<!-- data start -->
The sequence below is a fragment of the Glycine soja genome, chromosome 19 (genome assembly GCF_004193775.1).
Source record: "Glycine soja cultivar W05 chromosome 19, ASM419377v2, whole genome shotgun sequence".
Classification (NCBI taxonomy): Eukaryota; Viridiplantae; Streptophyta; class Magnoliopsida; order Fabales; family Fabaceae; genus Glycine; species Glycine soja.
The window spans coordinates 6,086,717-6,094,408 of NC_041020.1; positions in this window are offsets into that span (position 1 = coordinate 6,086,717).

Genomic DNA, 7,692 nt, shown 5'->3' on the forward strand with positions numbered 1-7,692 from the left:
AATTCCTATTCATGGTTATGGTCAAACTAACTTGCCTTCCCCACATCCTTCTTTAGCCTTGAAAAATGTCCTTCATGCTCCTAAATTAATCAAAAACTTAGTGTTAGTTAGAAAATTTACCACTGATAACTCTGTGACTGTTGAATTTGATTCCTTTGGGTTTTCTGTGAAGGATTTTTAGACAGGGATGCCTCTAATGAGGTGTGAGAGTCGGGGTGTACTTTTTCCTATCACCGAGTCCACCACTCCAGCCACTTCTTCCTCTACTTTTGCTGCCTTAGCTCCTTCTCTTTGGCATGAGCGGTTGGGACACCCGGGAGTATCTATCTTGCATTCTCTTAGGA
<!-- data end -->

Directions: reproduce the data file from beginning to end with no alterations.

The sequence below is a fragment of the Glycine soja genome, chromosome 19 (genome assembly GCF_004193775.1).
Source record: "Glycine soja cultivar W05 chromosome 19, ASM419377v2, whole genome shotgun sequence".
Classification (NCBI taxonomy): Eukaryota; Viridiplantae; Streptophyta; class Magnoliopsida; order Fabales; family Fabaceae; genus Glycine; species Glycine soja.
The window spans coordinates 6,086,717-6,094,408 of NC_041020.1; positions in this window are offsets into that span (position 1 = coordinate 6,086,717).

Genomic DNA, 7,692 nt, shown 5'->3' on the forward strand with positions numbered 1-7,692 from the left:
AATTCCTATTCATGGTTATGGTCAAACTAACTTGCCTTCCCCACATCCTTCTTTAGCCTTGAAAAATGTCCTTCATGCTCCTAAATTAATCAAAAACTTAGTGTTAGTTAGAAAATTTACCACTGATAACTCTGTGACTGTTGAATTTGATTCCTTTGGGTTTTCTGTGAAGGATTTTTAGACAGGGATGCCTCTAATGAGGTGTGAGAGTCGGGGTGTACTTTTTCCTATCACCGAGTCCACCACTCCAGCCACTTCTTCCTCTACTTTTGCTGCCTTAGCTCCTTCTCTTTGGCATGAGCGGTTGGGACACCCGGGAGTATCTATCTTGCATTCTCTTAGGA